Nashville Star judge says “it’s disastrous that” the show hasn’t produced a “consistent star”

As Nashville Star 5 approaches its finale Thursday night–siblings Angela and Zac Hacker, plus David St. Romain, are the final three–the shows judges say the show needs a star to become credible.

“I think it’s disastrous that there hasn’t been a winner to go on to be a consistent star in Nashville. In order for the show to have credibility and for it to take another step, we need a Carrie Underwood to come out of it,” country music singer and show judge Blake Shelton tells the New York Times.

A first and second season judge whose label will distribute the winner’s record agrees. Warner Brothers Records’ Tracy Gershon says, “It’s absolutely crucial that the talent level comes up and that the show really breaks a big artist.”

To help that happen, the show has addressed the problem of “the short time between the final episode and the date, a few months later, that the record company working with the winner expects an album,” according to the New York Times. One solution: “[having] the contestants record a song each week of the show, a practice that its producers inaugurated this season.”

Gershon says, “Whoever the winner eventually is, I’ll have them record three more songs, and we’ll have a record that goes out immediately. It’ll be like a promotional record, something for them to share with their fans and tour behind. That way we can take our time to make the real record.”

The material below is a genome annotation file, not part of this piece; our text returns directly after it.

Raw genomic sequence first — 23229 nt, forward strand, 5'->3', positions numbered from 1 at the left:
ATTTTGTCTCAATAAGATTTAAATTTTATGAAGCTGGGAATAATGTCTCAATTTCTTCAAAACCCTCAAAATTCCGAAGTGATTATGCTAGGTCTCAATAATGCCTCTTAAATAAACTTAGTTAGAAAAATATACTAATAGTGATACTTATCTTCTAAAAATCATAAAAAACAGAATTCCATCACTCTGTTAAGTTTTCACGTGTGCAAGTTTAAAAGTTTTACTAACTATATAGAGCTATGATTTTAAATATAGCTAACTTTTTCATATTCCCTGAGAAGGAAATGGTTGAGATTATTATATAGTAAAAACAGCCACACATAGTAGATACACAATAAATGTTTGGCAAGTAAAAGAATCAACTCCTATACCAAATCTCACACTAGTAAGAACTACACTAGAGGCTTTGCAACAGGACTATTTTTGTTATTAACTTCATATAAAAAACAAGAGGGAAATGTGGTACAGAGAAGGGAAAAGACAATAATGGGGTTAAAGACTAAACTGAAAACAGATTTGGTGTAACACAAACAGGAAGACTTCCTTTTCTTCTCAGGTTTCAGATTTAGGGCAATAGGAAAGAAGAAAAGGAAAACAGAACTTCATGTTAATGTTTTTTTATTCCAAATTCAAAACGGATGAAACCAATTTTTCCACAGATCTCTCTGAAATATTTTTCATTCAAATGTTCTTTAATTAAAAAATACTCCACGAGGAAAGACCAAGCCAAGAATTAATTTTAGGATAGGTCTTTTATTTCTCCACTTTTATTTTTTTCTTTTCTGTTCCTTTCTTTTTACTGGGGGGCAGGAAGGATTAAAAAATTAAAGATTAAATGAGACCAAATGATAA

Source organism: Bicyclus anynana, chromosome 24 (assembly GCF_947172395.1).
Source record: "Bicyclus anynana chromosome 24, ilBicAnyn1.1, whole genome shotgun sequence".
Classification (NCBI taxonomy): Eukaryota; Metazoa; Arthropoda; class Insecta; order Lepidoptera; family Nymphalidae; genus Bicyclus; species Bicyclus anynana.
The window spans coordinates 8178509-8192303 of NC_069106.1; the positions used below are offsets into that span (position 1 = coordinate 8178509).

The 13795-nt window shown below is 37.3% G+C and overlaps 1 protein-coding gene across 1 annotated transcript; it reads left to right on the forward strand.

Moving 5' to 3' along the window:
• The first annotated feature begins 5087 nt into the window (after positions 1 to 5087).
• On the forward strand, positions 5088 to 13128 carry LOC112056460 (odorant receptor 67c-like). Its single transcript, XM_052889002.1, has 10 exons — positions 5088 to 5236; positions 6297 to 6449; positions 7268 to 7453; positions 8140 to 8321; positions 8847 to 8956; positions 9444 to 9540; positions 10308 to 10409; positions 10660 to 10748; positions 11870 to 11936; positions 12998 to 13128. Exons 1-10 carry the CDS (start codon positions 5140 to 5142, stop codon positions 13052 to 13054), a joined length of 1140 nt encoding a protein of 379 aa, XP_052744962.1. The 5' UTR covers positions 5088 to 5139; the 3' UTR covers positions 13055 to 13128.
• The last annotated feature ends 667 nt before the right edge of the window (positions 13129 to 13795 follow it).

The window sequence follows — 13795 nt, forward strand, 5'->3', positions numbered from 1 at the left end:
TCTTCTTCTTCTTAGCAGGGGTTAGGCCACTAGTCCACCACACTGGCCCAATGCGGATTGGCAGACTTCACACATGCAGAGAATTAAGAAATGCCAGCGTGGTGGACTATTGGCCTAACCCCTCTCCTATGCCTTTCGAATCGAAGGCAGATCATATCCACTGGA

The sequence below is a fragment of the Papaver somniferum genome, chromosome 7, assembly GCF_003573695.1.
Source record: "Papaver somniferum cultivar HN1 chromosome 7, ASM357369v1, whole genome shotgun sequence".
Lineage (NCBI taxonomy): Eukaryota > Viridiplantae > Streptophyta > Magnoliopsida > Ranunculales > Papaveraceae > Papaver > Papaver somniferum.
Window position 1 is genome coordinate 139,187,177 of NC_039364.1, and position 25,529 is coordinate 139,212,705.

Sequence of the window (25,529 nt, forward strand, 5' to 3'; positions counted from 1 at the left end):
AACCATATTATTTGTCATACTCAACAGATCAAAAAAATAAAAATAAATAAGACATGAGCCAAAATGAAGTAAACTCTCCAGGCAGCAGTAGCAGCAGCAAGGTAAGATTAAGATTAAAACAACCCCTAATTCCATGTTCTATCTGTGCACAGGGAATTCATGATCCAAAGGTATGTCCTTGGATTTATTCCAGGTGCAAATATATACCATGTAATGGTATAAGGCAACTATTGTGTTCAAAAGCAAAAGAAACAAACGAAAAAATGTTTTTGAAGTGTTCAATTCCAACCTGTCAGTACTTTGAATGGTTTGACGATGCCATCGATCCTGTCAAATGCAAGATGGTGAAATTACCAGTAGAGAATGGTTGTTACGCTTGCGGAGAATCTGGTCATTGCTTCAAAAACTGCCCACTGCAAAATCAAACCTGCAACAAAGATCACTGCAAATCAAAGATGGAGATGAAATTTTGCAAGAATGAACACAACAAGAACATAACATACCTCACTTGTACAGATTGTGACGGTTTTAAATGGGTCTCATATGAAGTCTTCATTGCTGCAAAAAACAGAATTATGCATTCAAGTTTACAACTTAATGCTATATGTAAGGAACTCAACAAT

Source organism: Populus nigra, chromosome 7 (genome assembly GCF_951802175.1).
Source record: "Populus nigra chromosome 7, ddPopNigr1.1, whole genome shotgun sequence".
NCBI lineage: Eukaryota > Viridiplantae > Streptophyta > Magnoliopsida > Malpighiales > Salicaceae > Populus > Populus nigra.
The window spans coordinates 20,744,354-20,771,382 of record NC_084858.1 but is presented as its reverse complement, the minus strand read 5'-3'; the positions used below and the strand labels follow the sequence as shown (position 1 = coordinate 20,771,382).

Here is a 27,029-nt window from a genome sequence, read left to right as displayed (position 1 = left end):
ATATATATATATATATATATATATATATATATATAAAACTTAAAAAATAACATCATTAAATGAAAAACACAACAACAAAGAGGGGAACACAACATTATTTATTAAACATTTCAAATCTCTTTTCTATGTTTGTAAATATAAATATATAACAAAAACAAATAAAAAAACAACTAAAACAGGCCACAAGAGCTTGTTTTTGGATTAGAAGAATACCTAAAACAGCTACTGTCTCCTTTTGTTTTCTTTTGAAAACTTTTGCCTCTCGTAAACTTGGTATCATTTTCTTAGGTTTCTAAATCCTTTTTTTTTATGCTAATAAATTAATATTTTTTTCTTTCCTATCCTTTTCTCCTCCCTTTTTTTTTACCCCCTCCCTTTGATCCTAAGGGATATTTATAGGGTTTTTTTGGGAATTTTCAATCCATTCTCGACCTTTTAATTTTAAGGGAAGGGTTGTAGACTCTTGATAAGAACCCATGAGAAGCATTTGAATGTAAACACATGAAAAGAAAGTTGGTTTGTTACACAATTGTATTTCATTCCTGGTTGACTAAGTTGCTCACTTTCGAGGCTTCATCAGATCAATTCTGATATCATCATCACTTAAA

Meanwhile, the paper notes that ratings this season prove that the audience “has gotten younger and more male, which [executive producer Jeff] Boggs said may be attributable in large measure to the presence of Jewel,” the show’s new host.

‘Idol’-ish, but So Far Without an Underwood [The New York Times]

Review: Married at First Sight

Marriage At First Sight

In an era of Tinder and Grindr, instant acceptance or dismissal of a potential partner, or instant sex with another body, Married at First Sight offers the thrill of watching strangers deal with the very basics of relationships.

Beyond the headline-grabbing premise, the series has turned out to be a stripped-down, authentic exploration of something very interesting. Read the full review.

about the writer

Andy Dehnart is a journalist who has covered reality television for more than 15 years and created reality blurred in 2000. A member of the Television Critics Association, his writing and criticism about television, culture, and media has appeared on NPR and in Playboy, Buzzfeed, and many other publications. Andy, 36, also directs the journalism program at Stetson University in Florida, where he teaches creative nonfiction and journalism. He has an M.F.A. in nonfiction writing and literature from Bennington College. More about reality blurred and Andy.